Chinese hackers who successfully cracked into Google’s servers in 2009 were able to steal highly classified information concerning U.S. surveillance targets. These recent revelations, which are coming from former and current government security officials, claim the hacker’s goals were to find the names of Chinese spies being monitored through their personal G-mail accounts.
In mid-2009 through January 2010, Google along with numerous other corporations around the United States suffered a heavy attack from hackers originating out of China. Later named “Operation Aurora”, the attacks, which were first revealed by Google in January 2010, was mostly forgotten by the general public. Recent revelations now suggest that the intrusion was far more significant than previously believed, and the hackers were able to obtain a lot of highly classified information.
A lot of the information the hackers were able to get was in direct connection to their own operatives working inside the U.S. The database that was infiltrated had information pertaining to court ordered warrants giving the authorization for surveillance on supposed Chinese agents who had active Gmail accounts.
Google publicly announced the cyber-attacks on their servers back in January 2010 on their official blog. In the posting Google claimed they had good evidence suggesting that the goal of the attackers was in trying to access the Gmail accounts of Chinese human rights activists.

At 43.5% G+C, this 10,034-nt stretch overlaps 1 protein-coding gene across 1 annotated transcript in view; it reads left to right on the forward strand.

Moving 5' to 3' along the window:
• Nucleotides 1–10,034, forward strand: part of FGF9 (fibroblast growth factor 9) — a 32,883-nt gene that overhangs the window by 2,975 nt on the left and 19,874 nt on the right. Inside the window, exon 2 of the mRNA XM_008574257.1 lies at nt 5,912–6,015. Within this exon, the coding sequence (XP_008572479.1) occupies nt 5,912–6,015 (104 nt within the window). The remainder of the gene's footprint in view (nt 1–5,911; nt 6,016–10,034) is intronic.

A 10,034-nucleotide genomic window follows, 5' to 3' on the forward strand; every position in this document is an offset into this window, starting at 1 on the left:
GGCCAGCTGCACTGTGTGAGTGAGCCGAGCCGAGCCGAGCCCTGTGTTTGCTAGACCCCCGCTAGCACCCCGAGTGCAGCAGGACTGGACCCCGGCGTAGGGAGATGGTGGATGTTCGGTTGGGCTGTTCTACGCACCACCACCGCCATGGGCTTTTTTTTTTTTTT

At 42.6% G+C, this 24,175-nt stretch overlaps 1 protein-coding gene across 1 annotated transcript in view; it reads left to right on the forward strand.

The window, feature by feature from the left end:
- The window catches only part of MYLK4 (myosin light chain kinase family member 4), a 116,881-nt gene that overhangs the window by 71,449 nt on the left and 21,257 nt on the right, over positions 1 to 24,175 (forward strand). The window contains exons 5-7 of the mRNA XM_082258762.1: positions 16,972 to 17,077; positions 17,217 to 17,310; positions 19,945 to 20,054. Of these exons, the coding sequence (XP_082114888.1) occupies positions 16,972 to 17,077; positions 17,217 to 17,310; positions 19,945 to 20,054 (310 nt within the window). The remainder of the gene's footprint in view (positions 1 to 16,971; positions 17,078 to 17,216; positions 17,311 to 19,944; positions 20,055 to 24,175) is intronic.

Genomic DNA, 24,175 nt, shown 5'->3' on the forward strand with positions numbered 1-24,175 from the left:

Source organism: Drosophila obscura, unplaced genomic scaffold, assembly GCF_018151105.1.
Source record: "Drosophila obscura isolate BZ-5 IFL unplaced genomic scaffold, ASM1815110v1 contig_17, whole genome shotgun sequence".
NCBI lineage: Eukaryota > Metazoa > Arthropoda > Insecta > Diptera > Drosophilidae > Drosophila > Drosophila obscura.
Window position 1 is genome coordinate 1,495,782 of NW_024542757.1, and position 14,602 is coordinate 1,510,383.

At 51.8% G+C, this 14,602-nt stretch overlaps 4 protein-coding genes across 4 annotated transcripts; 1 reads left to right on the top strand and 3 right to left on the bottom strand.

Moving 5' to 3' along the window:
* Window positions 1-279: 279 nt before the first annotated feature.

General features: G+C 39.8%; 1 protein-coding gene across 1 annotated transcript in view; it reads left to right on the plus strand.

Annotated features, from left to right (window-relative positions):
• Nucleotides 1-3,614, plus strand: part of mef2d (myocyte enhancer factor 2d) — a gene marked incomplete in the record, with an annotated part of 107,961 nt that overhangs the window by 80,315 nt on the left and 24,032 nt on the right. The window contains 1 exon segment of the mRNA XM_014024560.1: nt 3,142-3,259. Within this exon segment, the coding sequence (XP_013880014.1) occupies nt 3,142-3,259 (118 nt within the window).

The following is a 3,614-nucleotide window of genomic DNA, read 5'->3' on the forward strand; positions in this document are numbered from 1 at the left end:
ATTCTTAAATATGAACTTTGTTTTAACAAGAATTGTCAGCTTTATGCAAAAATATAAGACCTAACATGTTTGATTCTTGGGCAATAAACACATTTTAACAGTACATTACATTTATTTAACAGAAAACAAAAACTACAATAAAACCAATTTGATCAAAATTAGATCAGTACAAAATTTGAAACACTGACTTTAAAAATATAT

Since the Chinese were able to see whom federal agents were monitoring, it would have given them the opportunity to feed fake information to their operatives and throw off the investigation.
Google has not made any public notice about these new revelations concerning the hacking incident into their servers in 2009 as of yet.
For over a decade now many major defense contractors and energy labs have known about cyber-espionage originating out of China. Also, early this year the security firm Mandiant along with the Pentagon both stated that some Chinese PLA units were behind a good number of the cyber-attacks on major U.S. servers. Gen. Keith B. Alexander, who serves as the director of the NSA, referred to the theft of U.S. proprietary data as the “greatest transfer of wealth in history.”
Chinese officials have continually denied any orchestrated attacks from their government on the U.S. In turn China has accused the U.S. of breaking into their own computer networks.
Source: The Washington Post